Sunday, April 24, 2016
Dragonfire Dreams (Wayne Saalman, 2015)
Peter Skyler's dreams of rock 'n' roll immortality shatter when a gunman enters the nightclub his band will be having their first big gig at, shooting out a giant disco ball to create chaos in which he can escape from police pursuit. Skyler's girlfriend, Shannon, happens to be under the disco ball at the time. At the same time, Skyler's band-mates need to flee an undercover cop seeking to bust them for drug use. When Skyler follows them, Shannon, hospitalized, ends their relationship, eager to get away from the hollow glamour of the music industry. Skyler embarks on a cross-country trip of discovery, while footage of Shannon being doused in burning glass shards finds its way on to the internet, where a "shock artist" edits the video to appeal to sexual sadists. The video's biggest fan, fleeing a double-homicide of his own, reinvents himself as a similar "artist" out to recreate Shannon's horrific experience, and glut his sexual desires with her, willing or not.
Truth be told...I didn't care for this book. And I hate saying that, but I simply did not enjoy reading it. At no point did the action hook me, at no point did reading the book cease to feel like a chore and become a joy. It took me over a month to read this 608-page novel, something that should have taken me a week.
The book moves very slowly, even sluggishly at times, which seems to me the kiss of death to a book marketed as a suspenseful thriller. There is very little tension for much of the book, instead devoting a significant chunk of its page-count to being a mouthpiece for the author's devotion to Jack Kerouac. He is quoted in epigrams at the beginning of chapters and cited in dialogue as an inspiration for the characters' actions.
Let me repeat that. The characters talk to each other about how their actions are in tribute to Jack Kerouac and the book On The Road. It didn't take me long to start to feel bludgeoned by this - did the author think his readers weren't going to get the connection if he didn't spell it out explicitly?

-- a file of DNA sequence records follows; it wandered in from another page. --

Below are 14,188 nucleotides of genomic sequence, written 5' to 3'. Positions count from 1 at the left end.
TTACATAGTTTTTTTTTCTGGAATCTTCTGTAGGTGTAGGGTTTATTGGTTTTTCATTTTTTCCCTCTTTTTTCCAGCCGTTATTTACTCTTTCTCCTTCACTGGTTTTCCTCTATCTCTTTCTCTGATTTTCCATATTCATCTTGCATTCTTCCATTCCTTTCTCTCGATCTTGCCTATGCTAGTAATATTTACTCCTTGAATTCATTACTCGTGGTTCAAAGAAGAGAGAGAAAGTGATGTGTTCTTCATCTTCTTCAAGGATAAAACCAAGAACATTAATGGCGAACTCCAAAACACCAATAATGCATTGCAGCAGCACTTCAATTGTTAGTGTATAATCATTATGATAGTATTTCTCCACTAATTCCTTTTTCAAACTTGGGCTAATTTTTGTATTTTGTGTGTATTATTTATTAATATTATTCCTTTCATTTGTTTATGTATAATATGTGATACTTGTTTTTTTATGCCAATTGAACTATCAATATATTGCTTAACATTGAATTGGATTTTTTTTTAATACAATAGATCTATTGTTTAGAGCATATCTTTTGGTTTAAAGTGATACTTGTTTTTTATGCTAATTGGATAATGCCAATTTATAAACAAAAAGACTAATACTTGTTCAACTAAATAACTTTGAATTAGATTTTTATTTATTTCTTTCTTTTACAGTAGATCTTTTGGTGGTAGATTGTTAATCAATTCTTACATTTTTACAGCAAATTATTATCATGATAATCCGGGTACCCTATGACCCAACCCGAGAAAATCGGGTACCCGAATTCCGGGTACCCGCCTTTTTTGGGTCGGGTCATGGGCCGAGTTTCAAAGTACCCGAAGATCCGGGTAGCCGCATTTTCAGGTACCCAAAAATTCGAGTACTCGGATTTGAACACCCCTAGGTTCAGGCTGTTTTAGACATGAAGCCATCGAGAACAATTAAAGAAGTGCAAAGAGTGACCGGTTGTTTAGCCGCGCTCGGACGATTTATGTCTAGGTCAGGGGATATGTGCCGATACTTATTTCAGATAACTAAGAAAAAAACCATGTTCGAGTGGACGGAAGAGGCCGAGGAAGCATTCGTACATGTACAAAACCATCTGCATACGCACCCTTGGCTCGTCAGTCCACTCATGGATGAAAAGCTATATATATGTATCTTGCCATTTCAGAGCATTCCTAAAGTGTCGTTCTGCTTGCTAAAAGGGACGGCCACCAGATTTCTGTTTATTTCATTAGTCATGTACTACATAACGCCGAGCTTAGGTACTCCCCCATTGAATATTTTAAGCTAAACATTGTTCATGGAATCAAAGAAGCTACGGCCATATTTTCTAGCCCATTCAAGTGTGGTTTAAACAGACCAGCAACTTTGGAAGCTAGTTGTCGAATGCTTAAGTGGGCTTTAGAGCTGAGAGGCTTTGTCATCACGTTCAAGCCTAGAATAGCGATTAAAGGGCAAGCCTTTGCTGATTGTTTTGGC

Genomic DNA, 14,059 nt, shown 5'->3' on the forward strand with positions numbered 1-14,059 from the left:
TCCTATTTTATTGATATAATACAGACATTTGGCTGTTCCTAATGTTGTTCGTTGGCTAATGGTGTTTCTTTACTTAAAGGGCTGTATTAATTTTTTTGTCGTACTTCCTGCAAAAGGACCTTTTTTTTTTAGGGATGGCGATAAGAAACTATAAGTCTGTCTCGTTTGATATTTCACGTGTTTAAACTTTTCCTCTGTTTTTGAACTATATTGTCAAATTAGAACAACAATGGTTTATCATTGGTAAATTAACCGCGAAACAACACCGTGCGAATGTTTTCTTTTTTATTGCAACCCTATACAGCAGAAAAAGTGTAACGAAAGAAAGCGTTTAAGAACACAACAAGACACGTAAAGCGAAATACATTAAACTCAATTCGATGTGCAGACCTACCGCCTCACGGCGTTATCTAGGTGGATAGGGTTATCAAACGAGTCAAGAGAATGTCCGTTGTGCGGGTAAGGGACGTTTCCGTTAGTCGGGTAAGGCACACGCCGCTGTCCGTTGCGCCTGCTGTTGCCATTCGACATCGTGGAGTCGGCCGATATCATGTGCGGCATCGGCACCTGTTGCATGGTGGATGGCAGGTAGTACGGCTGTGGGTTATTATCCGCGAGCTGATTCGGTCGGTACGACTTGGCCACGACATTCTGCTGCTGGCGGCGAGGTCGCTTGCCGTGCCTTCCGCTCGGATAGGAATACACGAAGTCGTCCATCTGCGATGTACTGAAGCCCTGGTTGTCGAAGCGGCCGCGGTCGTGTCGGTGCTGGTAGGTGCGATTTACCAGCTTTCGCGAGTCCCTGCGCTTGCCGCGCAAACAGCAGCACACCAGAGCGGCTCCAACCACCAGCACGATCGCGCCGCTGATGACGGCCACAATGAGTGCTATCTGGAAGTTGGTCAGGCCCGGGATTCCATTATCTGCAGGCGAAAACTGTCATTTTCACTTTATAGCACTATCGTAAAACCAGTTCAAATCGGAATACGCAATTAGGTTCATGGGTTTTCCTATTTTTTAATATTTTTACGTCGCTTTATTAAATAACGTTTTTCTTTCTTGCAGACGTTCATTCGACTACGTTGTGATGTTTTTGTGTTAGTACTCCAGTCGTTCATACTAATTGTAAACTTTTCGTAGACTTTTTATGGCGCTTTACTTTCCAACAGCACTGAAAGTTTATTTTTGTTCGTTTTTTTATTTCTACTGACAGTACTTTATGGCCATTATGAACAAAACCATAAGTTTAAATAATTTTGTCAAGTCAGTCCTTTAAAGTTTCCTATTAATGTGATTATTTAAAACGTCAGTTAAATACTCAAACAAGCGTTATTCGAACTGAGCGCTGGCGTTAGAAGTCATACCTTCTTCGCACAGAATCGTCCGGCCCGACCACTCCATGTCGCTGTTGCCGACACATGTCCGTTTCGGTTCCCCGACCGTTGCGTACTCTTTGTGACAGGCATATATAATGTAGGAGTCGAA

The characters, even our protagonist, are for the most part poorly-sketched out, with several characters being basically indistinguishable from each other - and most of them presented as fundamentally selfish, self-centered individuals who will sit there and rationalize for pages to explain why they're in the right in what they do and how those who disagree are wronging them. They prevarication-dance Skyler does to justify why he left with his band-mates instead of following the EMTs with Shannon to the hospital, and then why it's unfair of her to suggest, from her hospital bed, that maybe he should find band-mates who aren't going to do heroin in the dressing room, is staggering.
Even more staggering, at one point, after emptying two handguns into two innocent civilians, a character flees the scene while rationalizing that he's a peaceful person who would never harm a fly, honest, and they made him kill them, he didn't want to but they left him no choice...After a while, it becomes nauseating to read.
The author's interest in New Age and occult material likewise comes through in the text; words are lavished on describing a character reading a book about reptilian conspiracies and how compelling these ideas are, while other characters seem to receive mystic visions or see ghosts, and debate spiritual awakenings, especially in the latter half of the book. It seems out of place in what had begun as a serious thriller set in the real world. It felt like a hard left turn to me when it started to happen.
All in all, I'm sorry to say I can't recommend this book. I got no enjoyment out of it; I just grew more and more irritable as I continued to read it, and eventually was simply angry with myself that I was continuing to read this book instead of picking something more enjoyable off my shelf.